Today, I was happy to find a quick source for implied volatility and historical volatility data.* Usually, looking up implied volatility numbers to use in the IOI BSM cone diagrams is a process of logging into a brokerage terminal and looking at the quotes. This can be tedious and if looking up prices on a weekend or holiday, you’re not guaranteed to get very good data since the quotes are not live.

Today, while finding an implied volatility number for Oracle (ORCL), I stumbled upon a page on the OIC website (Options Industry Council) that had an overview of both historical volatility and historical and current implied volatility. The values they post are averaged and stored, rather than being a raw calculation based on the raw option price feed, so even if the market is closed, the data is reliable.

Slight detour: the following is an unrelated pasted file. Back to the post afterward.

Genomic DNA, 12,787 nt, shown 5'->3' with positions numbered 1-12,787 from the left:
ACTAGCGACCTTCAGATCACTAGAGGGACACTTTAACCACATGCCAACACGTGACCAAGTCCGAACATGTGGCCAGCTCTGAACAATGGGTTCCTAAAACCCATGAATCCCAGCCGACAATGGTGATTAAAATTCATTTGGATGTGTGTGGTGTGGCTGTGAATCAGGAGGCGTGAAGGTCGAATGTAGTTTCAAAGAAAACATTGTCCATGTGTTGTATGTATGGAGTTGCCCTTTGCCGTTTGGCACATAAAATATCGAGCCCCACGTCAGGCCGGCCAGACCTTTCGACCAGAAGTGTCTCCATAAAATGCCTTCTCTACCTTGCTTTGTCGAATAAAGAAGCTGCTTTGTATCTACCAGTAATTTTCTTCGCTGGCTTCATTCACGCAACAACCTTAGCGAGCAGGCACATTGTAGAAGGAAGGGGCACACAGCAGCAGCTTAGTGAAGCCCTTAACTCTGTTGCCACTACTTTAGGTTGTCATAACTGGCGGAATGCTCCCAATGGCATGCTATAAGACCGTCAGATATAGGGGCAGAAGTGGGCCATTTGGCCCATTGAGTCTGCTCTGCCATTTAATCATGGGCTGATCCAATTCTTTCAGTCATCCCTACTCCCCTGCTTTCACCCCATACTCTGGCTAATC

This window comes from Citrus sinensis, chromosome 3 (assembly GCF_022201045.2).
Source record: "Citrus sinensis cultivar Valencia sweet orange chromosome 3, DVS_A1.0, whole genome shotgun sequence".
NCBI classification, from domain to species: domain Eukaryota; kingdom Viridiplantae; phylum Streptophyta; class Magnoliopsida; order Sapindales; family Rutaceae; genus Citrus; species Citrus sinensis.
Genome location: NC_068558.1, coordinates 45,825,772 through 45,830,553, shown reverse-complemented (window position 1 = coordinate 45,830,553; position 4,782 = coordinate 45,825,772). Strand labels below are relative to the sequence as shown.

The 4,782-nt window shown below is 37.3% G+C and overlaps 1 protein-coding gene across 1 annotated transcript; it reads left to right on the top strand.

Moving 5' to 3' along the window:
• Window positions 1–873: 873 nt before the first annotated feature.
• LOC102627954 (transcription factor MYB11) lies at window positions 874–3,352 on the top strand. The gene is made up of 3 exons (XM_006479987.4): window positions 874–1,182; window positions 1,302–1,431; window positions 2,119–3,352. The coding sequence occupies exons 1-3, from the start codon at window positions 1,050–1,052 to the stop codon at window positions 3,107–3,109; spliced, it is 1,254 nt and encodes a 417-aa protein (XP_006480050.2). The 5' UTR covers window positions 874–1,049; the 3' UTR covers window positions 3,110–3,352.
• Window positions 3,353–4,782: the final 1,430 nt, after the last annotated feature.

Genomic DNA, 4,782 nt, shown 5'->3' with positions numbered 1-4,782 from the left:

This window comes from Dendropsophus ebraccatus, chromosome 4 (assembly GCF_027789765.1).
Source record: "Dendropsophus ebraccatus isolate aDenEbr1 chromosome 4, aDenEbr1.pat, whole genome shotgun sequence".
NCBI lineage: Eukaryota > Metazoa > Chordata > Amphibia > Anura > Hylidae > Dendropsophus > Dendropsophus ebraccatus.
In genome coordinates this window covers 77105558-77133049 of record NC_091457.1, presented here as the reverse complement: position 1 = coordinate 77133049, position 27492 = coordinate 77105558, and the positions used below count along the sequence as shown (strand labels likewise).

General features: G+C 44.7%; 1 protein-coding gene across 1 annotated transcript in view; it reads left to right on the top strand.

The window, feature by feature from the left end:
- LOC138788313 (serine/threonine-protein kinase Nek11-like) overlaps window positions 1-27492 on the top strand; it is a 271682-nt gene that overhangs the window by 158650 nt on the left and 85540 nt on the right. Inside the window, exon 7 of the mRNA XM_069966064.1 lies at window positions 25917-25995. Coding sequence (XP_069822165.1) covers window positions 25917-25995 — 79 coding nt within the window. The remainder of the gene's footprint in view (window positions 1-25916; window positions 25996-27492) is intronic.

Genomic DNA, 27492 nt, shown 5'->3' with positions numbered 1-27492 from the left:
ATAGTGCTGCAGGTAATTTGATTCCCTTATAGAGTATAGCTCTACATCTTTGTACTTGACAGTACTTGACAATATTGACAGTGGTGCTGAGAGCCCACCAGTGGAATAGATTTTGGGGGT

Of course, when looking at the implied volatility number for a smaller, less liquid stock option, the best route to take is to open up a pricing screen on a broker terminal that shows implied volatility on both the bid and the ask price (I use Interactive Brokers, for instance). Finding the correct implied volatility to use in your analysis of option investments and discovering the common misconceptions many investors (even skilled, professional investors) have about volatility is always a popular topic in IOI training sessions.


Implied volatility is the market’s aggregate expectations for the future fluctuations in a stock’s price implied by the option’s price. Historical volatility (a.k.a. “statistical volatility”) is the measure of how much a stock’s price has actually varied over a given historical period.